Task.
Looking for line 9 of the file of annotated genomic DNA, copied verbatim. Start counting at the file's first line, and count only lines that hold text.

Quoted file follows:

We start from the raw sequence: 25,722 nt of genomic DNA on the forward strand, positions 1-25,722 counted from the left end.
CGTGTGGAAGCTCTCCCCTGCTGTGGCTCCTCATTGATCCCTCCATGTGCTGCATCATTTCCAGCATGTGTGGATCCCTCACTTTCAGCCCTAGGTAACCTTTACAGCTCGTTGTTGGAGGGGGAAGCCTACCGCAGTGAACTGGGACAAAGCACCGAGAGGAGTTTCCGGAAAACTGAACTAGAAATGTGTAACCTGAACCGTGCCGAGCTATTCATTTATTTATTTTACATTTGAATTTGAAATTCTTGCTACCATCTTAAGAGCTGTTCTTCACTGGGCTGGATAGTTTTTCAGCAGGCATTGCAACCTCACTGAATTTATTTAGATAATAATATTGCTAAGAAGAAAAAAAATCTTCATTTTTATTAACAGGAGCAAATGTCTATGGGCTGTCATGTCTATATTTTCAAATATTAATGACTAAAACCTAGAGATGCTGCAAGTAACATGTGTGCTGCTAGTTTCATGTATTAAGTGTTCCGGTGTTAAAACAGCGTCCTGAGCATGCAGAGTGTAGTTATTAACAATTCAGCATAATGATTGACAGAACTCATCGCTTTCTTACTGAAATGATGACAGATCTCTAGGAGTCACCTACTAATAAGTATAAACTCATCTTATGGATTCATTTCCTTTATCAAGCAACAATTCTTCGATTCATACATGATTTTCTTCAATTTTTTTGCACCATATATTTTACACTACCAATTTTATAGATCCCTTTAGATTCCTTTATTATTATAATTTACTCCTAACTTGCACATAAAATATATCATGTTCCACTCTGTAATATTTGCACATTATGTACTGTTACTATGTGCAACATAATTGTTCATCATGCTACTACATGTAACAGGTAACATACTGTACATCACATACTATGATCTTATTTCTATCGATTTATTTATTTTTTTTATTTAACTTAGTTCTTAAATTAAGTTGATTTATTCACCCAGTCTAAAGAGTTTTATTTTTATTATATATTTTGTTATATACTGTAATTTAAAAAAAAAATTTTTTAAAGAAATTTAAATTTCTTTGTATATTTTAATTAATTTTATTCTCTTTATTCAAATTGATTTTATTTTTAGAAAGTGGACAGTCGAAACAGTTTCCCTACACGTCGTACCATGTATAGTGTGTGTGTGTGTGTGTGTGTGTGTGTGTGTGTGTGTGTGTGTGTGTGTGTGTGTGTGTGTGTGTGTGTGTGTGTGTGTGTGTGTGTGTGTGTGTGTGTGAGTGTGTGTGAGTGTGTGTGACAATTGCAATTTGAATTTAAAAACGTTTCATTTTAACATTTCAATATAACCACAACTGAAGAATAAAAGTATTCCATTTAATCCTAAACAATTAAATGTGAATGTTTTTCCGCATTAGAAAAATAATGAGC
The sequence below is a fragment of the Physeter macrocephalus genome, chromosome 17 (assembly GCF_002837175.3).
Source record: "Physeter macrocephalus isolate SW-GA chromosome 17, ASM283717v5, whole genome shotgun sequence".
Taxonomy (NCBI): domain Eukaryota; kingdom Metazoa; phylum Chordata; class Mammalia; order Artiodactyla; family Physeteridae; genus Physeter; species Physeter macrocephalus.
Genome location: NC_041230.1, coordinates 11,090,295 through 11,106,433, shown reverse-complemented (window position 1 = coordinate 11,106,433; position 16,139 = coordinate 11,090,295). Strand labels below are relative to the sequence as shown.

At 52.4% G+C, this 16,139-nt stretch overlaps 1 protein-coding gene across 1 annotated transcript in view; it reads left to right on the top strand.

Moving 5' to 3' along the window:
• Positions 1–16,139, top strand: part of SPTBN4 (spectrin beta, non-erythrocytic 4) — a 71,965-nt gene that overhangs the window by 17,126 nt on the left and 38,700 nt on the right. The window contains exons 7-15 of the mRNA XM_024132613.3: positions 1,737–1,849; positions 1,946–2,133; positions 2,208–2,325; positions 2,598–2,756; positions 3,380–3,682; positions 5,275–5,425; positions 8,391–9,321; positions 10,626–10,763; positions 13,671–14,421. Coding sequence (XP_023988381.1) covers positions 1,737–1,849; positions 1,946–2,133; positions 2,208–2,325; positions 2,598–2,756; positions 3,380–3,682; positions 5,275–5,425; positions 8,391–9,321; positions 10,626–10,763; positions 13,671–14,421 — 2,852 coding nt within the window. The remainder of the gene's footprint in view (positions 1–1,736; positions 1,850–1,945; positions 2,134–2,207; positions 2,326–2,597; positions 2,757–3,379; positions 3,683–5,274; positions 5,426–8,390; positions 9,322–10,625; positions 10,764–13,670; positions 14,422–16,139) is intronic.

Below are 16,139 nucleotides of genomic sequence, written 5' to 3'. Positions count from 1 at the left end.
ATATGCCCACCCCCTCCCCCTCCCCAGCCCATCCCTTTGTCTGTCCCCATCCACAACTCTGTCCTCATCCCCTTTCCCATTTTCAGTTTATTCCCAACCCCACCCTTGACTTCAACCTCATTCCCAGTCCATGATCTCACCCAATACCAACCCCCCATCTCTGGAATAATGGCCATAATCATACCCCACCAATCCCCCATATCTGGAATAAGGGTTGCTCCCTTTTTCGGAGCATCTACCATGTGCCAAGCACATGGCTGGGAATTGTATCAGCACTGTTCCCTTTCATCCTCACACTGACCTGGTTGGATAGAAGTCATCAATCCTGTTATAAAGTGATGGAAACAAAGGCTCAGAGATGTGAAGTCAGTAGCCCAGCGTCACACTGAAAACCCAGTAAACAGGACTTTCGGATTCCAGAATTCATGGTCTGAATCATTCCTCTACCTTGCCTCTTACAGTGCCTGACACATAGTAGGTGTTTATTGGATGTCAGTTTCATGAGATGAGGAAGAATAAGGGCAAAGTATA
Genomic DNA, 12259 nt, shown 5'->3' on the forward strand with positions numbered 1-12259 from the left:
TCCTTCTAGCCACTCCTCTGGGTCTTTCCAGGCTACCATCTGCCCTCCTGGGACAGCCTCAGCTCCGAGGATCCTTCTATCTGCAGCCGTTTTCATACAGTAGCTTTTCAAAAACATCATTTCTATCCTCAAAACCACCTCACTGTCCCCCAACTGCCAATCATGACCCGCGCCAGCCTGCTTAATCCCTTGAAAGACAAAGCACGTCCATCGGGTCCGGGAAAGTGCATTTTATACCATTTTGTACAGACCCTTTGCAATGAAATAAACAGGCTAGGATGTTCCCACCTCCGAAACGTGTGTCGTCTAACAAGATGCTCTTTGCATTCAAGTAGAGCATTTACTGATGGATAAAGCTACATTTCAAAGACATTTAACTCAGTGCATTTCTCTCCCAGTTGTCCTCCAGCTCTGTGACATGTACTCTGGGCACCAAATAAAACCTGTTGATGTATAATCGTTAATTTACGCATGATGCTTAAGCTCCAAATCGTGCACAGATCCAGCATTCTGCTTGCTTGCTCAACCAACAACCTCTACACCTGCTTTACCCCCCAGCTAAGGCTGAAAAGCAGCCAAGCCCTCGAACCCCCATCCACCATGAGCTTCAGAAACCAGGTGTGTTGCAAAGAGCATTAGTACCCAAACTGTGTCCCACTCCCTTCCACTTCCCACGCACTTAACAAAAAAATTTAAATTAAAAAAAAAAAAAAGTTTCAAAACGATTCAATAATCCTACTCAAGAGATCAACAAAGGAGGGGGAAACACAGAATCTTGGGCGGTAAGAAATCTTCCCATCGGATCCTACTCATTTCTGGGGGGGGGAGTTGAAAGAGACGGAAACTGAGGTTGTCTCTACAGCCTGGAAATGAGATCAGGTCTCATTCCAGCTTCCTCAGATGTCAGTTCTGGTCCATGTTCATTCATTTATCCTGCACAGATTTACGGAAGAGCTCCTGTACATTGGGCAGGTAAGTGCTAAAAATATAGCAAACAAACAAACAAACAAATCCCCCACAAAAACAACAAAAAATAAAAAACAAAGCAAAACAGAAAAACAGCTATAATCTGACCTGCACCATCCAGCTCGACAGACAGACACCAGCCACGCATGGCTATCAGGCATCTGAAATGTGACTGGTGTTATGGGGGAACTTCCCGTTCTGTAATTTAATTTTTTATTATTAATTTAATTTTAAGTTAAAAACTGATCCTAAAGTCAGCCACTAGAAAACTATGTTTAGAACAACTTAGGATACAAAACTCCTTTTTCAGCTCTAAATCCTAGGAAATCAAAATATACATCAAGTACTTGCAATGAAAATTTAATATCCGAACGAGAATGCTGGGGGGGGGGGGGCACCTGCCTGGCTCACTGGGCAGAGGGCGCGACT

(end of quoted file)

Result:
• Positions 1–16,139, top strand: part of SPTBN4 (spectrin beta, non-erythrocytic 4) — a 71,965-nt gene that overhangs the window by 17,126 nt on the left and 38,700 nt on the right. The window contains exons 7-15 of the mRNA XM_024132613.3: positions 1,737–1,849; positions 1,946–2,133; positions 2,208–2,325; positions 2,598–2,756; positions 3,380–3,682; positions 5,275–5,425; positions 8,391–9,321; positions 10,626–10,763; positions 13,671–14,421. Coding sequence (XP_023988381.1) covers positions 1,737–1,849; positions 1,946–2,133; positions 2,208–2,325; positions 2,598–2,756; positions 3,380–3,682; positions 5,275–5,425; positions 8,391–9,321; positions 10,626–10,763; positions 13,671–14,421 — 2,852 coding nt within the window. The remainder of the gene's footprint in view (positions 1–1,736; positions 1,850–1,945; positions 2,134–2,207; positions 2,326–2,597; positions 2,757–3,379; positions 3,683–5,274; positions 5,426–8,390; positions 9,322–10,625; positions 10,764–13,670; positions 14,422–16,139) is intronic.